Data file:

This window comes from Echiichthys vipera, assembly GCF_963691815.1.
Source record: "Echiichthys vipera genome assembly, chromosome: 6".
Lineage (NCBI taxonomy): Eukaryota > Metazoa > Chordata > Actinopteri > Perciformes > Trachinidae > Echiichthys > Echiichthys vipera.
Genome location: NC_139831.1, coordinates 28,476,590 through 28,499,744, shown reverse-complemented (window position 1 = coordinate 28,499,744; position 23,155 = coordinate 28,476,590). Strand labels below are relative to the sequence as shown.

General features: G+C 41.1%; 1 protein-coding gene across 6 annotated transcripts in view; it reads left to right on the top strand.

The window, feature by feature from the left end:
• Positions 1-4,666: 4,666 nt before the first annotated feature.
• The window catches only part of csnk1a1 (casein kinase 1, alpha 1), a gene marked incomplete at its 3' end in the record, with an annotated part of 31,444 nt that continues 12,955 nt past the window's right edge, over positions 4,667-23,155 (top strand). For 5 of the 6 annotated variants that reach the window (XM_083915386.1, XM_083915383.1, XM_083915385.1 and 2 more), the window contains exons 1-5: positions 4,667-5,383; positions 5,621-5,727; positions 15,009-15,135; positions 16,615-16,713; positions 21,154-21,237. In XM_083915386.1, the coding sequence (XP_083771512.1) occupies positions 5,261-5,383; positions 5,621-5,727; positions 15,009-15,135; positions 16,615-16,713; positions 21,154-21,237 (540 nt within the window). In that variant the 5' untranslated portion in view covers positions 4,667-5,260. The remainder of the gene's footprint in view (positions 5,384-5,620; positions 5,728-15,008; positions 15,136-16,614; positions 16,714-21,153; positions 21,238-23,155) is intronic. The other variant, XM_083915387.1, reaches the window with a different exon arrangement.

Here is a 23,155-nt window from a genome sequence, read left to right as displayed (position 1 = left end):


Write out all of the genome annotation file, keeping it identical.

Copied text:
This window comes from Echiichthys vipera, assembly GCF_963691815.1.
Source record: "Echiichthys vipera genome assembly, chromosome: 6".
Lineage (NCBI taxonomy): Eukaryota > Metazoa > Chordata > Actinopteri > Perciformes > Trachinidae > Echiichthys > Echiichthys vipera.
Genome location: NC_139831.1, coordinates 28,476,590 through 28,499,744, shown reverse-complemented (window position 1 = coordinate 28,499,744; position 23,155 = coordinate 28,476,590). Strand labels below are relative to the sequence as shown.

General features: G+C 41.1%; 1 protein-coding gene across 6 annotated transcripts in view; it reads left to right on the top strand.

The window, feature by feature from the left end:
• Positions 1-4,666: 4,666 nt before the first annotated feature.
• The window catches only part of csnk1a1 (casein kinase 1, alpha 1), a gene marked incomplete at its 3' end in the record, with an annotated part of 31,444 nt that continues 12,955 nt past the window's right edge, over positions 4,667-23,155 (top strand). For 5 of the 6 annotated variants that reach the window (XM_083915386.1, XM_083915383.1, XM_083915385.1 and 2 more), the window contains exons 1-5: positions 4,667-5,383; positions 5,621-5,727; positions 15,009-15,135; positions 16,615-16,713; positions 21,154-21,237. In XM_083915386.1, the coding sequence (XP_083771512.1) occupies positions 5,261-5,383; positions 5,621-5,727; positions 15,009-15,135; positions 16,615-16,713; positions 21,154-21,237 (540 nt within the window). In that variant the 5' untranslated portion in view covers positions 4,667-5,260. The remainder of the gene's footprint in view (positions 5,384-5,620; positions 5,728-15,008; positions 15,136-16,614; positions 16,714-21,153; positions 21,238-23,155) is intronic. The other variant, XM_083915387.1, reaches the window with a different exon arrangement.

Here is a 23,155-nt window from a genome sequence, read left to right as displayed (position 1 = left end):